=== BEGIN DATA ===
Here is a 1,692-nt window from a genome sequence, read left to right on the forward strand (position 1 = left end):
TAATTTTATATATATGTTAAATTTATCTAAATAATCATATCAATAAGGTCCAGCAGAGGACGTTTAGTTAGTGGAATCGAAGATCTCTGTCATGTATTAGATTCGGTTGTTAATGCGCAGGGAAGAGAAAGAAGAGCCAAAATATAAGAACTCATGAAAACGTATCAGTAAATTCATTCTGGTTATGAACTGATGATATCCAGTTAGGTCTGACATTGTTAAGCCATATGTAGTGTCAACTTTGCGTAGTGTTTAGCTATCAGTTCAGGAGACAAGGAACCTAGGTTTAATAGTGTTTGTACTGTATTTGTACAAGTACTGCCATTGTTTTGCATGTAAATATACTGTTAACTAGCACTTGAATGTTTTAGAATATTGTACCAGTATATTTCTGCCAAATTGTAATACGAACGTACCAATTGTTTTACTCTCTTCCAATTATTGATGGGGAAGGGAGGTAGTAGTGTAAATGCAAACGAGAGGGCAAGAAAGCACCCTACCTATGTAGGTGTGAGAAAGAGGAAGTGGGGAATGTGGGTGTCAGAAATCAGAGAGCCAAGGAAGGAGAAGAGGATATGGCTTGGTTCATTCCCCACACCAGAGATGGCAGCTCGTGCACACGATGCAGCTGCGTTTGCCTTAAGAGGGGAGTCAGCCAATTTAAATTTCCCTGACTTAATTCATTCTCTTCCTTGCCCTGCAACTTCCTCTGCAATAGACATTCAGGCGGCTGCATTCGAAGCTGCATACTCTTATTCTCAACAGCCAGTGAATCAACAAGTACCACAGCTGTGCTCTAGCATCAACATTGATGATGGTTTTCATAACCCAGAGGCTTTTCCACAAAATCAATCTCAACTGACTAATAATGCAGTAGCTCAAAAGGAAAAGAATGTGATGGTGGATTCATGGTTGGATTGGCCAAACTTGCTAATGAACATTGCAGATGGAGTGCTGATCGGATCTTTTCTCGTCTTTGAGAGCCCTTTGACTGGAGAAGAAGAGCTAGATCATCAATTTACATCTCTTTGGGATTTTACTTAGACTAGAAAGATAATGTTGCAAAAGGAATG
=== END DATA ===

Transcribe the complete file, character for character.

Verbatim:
Here is a 1,692-nt window from a genome sequence, read left to right on the forward strand (position 1 = left end):
TAATTTTATATATATGTTAAATTTATCTAAATAATCATATCAATAAGGTCCAGCAGAGGACGTTTAGTTAGTGGAATCGAAGATCTCTGTCATGTATTAGATTCGGTTGTTAATGCGCAGGGAAGAGAAAGAAGAGCCAAAATATAAGAACTCATGAAAACGTATCAGTAAATTCATTCTGGTTATGAACTGATGATATCCAGTTAGGTCTGACATTGTTAAGCCATATGTAGTGTCAACTTTGCGTAGTGTTTAGCTATCAGTTCAGGAGACAAGGAACCTAGGTTTAATAGTGTTTGTACTGTATTTGTACAAGTACTGCCATTGTTTTGCATGTAAATATACTGTTAACTAGCACTTGAATGTTTTAGAATATTGTACCAGTATATTTCTGCCAAATTGTAATACGAACGTACCAATTGTTTTACTCTCTTCCAATTATTGATGGGGAAGGGAGGTAGTAGTGTAAATGCAAACGAGAGGGCAAGAAAGCACCCTACCTATGTAGGTGTGAGAAAGAGGAAGTGGGGAATGTGGGTGTCAGAAATCAGAGAGCCAAGGAAGGAGAAGAGGATATGGCTTGGTTCATTCCCCACACCAGAGATGGCAGCTCGTGCACACGATGCAGCTGCGTTTGCCTTAAGAGGGGAGTCAGCCAATTTAAATTTCCCTGACTTAATTCATTCTCTTCCTTGCCCTGCAACTTCCTCTGCAATAGACATTCAGGCGGCTGCATTCGAAGCTGCATACTCTTATTCTCAACAGCCAGTGAATCAACAAGTACCACAGCTGTGCTCTAGCATCAACATTGATGATGGTTTTCATAACCCAGAGGCTTTTCCACAAAATCAATCTCAACTGACTAATAATGCAGTAGCTCAAAAGGAAAAGAATGTGATGGTGGATTCATGGTTGGATTGGCCAAACTTGCTAATGAACATTGCAGATGGAGTGCTGATCGGATCTTTTCTCGTCTTTGAGAGCCCTTTGACTGGAGAAGAAGAGCTAGATCATCAATTTACATCTCTTTGGGATTTTACTTAGACTAGAAAGATAATGTTGCAAAAGGAATG